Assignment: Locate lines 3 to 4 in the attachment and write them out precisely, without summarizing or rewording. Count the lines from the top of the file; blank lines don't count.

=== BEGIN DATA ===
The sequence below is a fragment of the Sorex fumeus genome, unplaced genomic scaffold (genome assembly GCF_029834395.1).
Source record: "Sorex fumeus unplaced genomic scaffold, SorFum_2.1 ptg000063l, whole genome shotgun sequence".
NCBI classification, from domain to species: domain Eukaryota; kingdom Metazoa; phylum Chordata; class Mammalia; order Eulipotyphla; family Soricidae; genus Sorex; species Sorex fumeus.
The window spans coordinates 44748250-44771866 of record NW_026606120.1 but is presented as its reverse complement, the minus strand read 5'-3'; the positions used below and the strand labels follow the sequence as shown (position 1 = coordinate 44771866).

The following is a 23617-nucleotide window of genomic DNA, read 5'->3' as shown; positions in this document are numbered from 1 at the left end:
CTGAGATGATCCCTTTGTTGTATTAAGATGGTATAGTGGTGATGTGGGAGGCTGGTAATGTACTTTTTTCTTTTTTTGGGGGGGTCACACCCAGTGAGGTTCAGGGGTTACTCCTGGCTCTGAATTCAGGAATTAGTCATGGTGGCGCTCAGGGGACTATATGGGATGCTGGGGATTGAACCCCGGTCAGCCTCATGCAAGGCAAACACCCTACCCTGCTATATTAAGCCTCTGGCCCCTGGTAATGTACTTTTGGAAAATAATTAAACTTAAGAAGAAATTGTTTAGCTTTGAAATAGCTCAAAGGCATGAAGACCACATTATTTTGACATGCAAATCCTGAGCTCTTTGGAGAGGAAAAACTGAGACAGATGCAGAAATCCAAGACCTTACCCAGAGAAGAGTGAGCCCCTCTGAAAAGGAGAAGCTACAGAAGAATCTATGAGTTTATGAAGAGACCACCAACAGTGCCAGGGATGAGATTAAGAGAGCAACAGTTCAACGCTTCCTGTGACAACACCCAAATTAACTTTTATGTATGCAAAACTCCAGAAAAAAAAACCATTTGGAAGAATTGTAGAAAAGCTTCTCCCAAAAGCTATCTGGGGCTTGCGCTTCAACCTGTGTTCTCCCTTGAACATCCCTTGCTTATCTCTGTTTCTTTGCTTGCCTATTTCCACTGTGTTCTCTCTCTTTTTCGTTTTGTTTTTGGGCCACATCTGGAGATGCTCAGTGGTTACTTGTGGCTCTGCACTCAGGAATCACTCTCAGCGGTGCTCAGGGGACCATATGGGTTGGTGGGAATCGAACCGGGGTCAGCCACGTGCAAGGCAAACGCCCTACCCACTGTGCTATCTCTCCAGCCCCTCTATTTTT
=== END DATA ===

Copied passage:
NCBI classification, from domain to species: domain Eukaryota; kingdom Metazoa; phylum Chordata; class Mammalia; order Eulipotyphla; family Soricidae; genus Sorex; species Sorex fumeus.
The window spans coordinates 44748250-44771866 of record NW_026606120.1 but is presented as its reverse complement, the minus strand read 5'-3'; the positions used below and the strand labels follow the sequence as shown (position 1 = coordinate 44771866).